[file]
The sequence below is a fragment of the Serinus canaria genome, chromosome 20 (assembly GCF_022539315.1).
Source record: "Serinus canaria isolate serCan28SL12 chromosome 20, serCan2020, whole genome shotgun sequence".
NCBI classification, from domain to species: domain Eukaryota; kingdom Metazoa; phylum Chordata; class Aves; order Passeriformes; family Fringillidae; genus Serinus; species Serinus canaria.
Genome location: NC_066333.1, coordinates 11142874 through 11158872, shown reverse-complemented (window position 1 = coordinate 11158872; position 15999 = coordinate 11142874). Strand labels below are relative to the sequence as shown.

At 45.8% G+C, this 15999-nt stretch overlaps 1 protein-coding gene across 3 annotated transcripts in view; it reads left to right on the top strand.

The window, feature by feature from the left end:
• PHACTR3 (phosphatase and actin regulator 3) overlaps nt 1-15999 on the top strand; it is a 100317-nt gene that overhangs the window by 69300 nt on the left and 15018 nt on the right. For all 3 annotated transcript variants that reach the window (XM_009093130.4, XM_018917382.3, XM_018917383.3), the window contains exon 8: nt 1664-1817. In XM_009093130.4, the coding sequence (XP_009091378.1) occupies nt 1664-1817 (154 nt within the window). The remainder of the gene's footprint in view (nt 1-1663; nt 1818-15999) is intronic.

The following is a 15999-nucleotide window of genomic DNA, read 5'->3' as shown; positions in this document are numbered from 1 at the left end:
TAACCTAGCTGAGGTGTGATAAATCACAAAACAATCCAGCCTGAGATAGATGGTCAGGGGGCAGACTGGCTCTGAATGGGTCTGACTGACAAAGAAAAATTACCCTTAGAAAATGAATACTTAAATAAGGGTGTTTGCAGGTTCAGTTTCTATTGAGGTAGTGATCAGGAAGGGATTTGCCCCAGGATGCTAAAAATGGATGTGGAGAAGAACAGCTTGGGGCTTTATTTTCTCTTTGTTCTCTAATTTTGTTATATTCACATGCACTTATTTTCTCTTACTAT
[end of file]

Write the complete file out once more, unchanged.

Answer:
The sequence below is a fragment of the Serinus canaria genome, chromosome 20 (assembly GCF_022539315.1).
Source record: "Serinus canaria isolate serCan28SL12 chromosome 20, serCan2020, whole genome shotgun sequence".
NCBI classification, from domain to species: domain Eukaryota; kingdom Metazoa; phylum Chordata; class Aves; order Passeriformes; family Fringillidae; genus Serinus; species Serinus canaria.
Genome location: NC_066333.1, coordinates 11142874 through 11158872, shown reverse-complemented (window position 1 = coordinate 11158872; position 15999 = coordinate 11142874). Strand labels below are relative to the sequence as shown.

At 45.8% G+C, this 15999-nt stretch overlaps 1 protein-coding gene across 3 annotated transcripts in view; it reads left to right on the top strand.

The window, feature by feature from the left end:
• PHACTR3 (phosphatase and actin regulator 3) overlaps nt 1-15999 on the top strand; it is a 100317-nt gene that overhangs the window by 69300 nt on the left and 15018 nt on the right. For all 3 annotated transcript variants that reach the window (XM_009093130.4, XM_018917382.3, XM_018917383.3), the window contains exon 8: nt 1664-1817. In XM_009093130.4, the coding sequence (XP_009091378.1) occupies nt 1664-1817 (154 nt within the window). The remainder of the gene's footprint in view (nt 1-1663; nt 1818-15999) is intronic.

The following is a 15999-nucleotide window of genomic DNA, read 5'->3' as shown; positions in this document are numbered from 1 at the left end:
TAACCTAGCTGAGGTGTGATAAATCACAAAACAATCCAGCCTGAGATAGATGGTCAGGGGGCAGACTGGCTCTGAATGGGTCTGACTGACAAAGAAAAATTACCCTTAGAAAATGAATACTTAAATAAGGGTGTTTGCAGGTTCAGTTTCTATTGAGGTAGTGATCAGGAAGGGATTTGCCCCAGGATGCTAAAAATGGATGTGGAGAAGAACAGCTTGGGGCTTTATTTTCTCTTTGTTCTCTAATTTTGTTATATTCACATGCACTTATTTTCTCTTACTAT